Bhat and associates evaluated the effects of standing on cognitive performance. They report that “The present study investigated the effects of attending lectures in sitting and standing postures on executive function of young adults. . . . Attending a lecture in a standing posture was found to improve executive function (response inhibition) measured with reaction times (for incongruent stimuli) and ERPs [event related potentials]. . . Standing might improve executive function compared to sitting among young adults in a simulated lecture environment.”
Van der Groen and colleagues link sensory experiences and learning outcomes. They share that “Transcranial random noise stimulation (tRNS) is a non-invasive electrical brain stimulation method that is increasingly employed in studies of human brain function and behavior, in health and disease. tRNS is effective in modulating perception acutely and can improve learning. . . .
Spaces for learning need to be carefully designed and managed—our brains perform much better in some places that others and our tired heads need opportunities to refresh if they’re going to continue to develop knowledge and skills. Applying what neuroscientists have learned about design-learning connections makes “lessons” more productive and positive experiences more likely.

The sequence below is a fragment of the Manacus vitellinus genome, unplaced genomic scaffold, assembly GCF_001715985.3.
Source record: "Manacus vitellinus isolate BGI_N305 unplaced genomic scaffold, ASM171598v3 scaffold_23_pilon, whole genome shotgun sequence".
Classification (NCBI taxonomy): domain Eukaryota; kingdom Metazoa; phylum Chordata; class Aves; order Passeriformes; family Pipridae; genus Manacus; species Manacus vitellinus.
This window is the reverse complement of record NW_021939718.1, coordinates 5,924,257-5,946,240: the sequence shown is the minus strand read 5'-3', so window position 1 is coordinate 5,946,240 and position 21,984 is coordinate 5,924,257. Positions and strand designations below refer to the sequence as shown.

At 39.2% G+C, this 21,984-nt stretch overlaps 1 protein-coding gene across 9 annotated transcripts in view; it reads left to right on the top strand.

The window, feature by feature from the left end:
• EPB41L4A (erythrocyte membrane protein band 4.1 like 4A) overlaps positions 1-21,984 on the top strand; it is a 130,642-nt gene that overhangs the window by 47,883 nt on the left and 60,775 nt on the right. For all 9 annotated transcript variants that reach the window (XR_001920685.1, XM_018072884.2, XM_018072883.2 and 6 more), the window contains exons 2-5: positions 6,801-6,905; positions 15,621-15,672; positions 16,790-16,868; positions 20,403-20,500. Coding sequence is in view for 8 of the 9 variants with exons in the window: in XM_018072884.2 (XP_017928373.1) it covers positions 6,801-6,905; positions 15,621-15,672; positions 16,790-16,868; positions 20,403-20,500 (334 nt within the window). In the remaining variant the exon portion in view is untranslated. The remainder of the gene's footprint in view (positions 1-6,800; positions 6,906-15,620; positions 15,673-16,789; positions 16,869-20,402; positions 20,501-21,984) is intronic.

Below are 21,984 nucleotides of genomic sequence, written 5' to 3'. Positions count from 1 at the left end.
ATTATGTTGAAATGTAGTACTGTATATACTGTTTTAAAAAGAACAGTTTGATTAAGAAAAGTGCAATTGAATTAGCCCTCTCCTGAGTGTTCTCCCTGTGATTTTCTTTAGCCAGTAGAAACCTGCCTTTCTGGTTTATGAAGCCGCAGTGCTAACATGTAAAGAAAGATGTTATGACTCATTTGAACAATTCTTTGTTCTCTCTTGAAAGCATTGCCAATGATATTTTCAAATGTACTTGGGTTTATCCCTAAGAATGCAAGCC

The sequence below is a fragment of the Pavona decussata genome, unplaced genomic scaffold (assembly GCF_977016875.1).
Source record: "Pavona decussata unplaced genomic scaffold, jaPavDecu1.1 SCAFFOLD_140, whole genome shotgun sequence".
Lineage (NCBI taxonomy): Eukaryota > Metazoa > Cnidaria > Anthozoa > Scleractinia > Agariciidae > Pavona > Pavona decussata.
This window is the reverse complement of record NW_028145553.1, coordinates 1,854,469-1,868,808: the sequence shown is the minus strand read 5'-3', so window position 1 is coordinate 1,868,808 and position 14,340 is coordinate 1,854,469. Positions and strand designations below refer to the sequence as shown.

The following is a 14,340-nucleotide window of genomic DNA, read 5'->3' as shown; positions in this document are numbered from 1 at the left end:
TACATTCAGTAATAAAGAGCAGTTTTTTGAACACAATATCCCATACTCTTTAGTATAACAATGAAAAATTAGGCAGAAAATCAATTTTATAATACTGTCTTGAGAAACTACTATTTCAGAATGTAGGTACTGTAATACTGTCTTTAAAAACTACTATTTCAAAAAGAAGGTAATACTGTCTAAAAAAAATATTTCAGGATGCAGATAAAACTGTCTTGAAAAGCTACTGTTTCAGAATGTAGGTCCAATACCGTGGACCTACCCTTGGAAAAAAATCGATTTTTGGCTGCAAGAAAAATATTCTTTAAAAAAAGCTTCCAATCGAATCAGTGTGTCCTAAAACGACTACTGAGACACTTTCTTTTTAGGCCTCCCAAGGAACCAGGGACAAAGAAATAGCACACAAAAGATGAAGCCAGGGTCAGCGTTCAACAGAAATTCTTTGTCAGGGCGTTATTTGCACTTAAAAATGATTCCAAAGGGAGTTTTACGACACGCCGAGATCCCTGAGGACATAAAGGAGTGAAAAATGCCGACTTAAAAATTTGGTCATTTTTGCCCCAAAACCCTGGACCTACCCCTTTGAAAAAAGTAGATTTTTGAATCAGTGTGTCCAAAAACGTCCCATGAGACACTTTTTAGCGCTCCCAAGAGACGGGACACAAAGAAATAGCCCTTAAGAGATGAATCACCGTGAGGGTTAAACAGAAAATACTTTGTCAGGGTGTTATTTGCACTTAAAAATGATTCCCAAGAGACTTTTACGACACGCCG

Llinares and colleagues studied how classroom wall color hue influences student performance. They determined via a virtual reality project that “Cold hues improve attention and memory performance. . . . The objective of the present study is to analyse the impact that warm and cold hue coloured classroom walls have on the cognitive attention and memory functions of university students. . . .
Prospect and refuge a plus
Devlin and colleagues evaluated how classroom images seen by prospective college students influence their opinions of colleges and universities.
Learning is a complicated operation for our brains—design can ease the process, however, whether you're studying at an elementary school or in a corporate learning suite. Applying what neuroscientists know about how design can support learning makes it a more productive and positive experience—even when recess is not an option.
Emotion, performance effects